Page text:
In a depleted back end, UMass hockey riding Jake McLaughlin’s veteran presence early on

The senior defenseman is anchoring the young, shorthanded defensive corps

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In a depleted back end, UMass hockey riding Jake McLaughlin’s veteran presence early on

Nina Walat

Nina Walat

Nina Walat

By Liam Flaherty, Assistant Sports Editor

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After Saturday’s 4-2 win over Northeastern, Greg Carvel called Jake McLaughlin “probably the most underrated player in Hockey East” seven games in.

In a league with five teams in the nation’s top-20, that’s some pretty high praise from his head coach.

When you really get down to it though, No. 27’s presence in the defensive end truly has been immeasurable this season. In a back end featuring a trio of freshmen, four sophomores — still missing Marc Del Gaizo — and McLaughlin as the lone senior, the impact of his play has been enormous.

With substantial knowledge of the systems and what the fast-paced collegiate game entails – as well as being one of only three veterans left from Carvel’s inaugural season at UMass in 2016 – the senior has become one of the main pieces on the Minutemen’s (6-1, 2-1 HEA) back end in the wake of Cale Makar and Mario Ferraro joining the National Hockey League in the offseason.

After his junior season playing with Colin Felix on the third pairing, McLaughlin is paired with sophomore Ty Farmer now, and together, the duo make up UMass’ first pair. Carvel spoke highly of McLaughlin’s improvements at the Frozen Four last April, but since then his game’s only gotten better.

“He just quietly makes big, big plays that the average fan probably doesn’t notice, but we do,” Carvel added Saturday, after UMass closed out the sweep-clinching win with a five defenseman rotation in an already-depleted back end. “We’re riding both [him and John Leonard] right now.”

The senior’s increased effectiveness was born from the opportunity that arose in the offseason. When guys like Makar and Ferraro depart, someone has to step up, and so far McLaughlin’s been that guy.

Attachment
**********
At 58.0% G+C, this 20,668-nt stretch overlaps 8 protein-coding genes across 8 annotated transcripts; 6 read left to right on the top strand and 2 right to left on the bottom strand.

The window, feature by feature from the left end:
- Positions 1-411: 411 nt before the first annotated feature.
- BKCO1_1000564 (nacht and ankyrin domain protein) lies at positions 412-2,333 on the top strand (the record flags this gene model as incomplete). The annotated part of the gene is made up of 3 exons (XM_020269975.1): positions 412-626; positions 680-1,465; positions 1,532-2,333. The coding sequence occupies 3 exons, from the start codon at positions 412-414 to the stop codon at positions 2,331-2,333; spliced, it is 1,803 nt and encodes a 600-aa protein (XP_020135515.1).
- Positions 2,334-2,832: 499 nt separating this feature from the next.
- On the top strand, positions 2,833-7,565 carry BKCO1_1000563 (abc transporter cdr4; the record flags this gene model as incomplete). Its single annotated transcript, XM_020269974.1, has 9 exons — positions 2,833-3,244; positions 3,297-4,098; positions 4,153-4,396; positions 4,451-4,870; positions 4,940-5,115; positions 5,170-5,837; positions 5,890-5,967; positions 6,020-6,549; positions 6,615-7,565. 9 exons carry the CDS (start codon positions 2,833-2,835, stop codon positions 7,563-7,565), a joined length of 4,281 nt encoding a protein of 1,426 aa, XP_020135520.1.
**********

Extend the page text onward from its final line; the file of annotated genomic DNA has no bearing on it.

Parker Peters

“Obviously Cale and Mario are very good defensemen, they were leading us last year, but with them gone I’ve kind of felt like I needed to take on more of a bigger role this year, and I think I have,” McLaughlin said after practice Tuesday. “Just playing a lot of minutes, playing consistently. So I think if I can continue to play simple, make the right plays, play consistently, eat up a lot of the minutes, help out the young guys who need me, I think that’s a bigger role than what I was playing last year.”

The senior comes up big on the penalty kill, but his biggest role is filled on even strength. He’s the backbone of the defense — holding down the fort and preventing any trouble that comes his way, bailing out his teammates when they jump too far up in the play and get caught in no-man’s land.

His focus on details since taking leadership of the defensive unit has started to trickle down to his teammates, mostly notably his newfound line mate, Farmer.

Farmer spent his freshman year playing alongside Ferraro on the second pairing behind Makar and Del Gaizo, taking on more of an offensive-minded role around the play of those now-NHLers. Since pairing up with McLaughlin as a sophomore, he’s put more of an emphasis on his defensive duties.

“Jake’s a great player and great friend of mine as well,” Farmer said. “He’s just someone that will cover you when you need him. He’s always back there for you, he’s one of our best defensive guys and he’s got some offensive abilities, but I think his defensive game has really rubbed off on mine.”

For McLaughlin to be effective, it all comes down to playing a simple, consistent game, and that’s just what he’s been doing. Through seven games it’s working out for him, and while freshmen Zac Jones, Matt Kessel and Gianfranco Cassaro are starting to settle in and get used to the intensity of the college game, the UMass back end is lucky to have him.

“He’s been probably our best defenseman just about every game and he does that because of how he plays defense, not about the offense,” Carvel said. “We’ve got a lot of defenseman who are probably a little too offensive-minded and Jake’s defensive-minded. He does a tremendous job; he’s gotten us out of a lot of trouble. He plays like an experienced defenseman with size, power, skating, and just makes real smart decisions and gets us out of trouble, and we need that early in the year while we try to catch these young guys up to speed.”

When the team travels to New Hampshire on Sunday, it’ll still be without Del Gaizo, but just as it’s been, it will continue to rely on McLaughlin as “the big horse” he’s been this season, Carvel said.

With a pair of scorers in the nation’s top 20, the Wildcats (4-2-1, 2-1 HEA) pose another solid test for the young and developing defensive unit.

Entering the season, there were a lot of questions about what UMass’ defense would look like after losing its stars, but with McLaughlin’s increased role next to Farmer early on, and Del Gaizo waiting in the wings once his injuries subside, the Minuteman back end appears to be in good hands.

Liam Flaherty can be reached at [email protected] and on Twitter @_LiamFlaherty.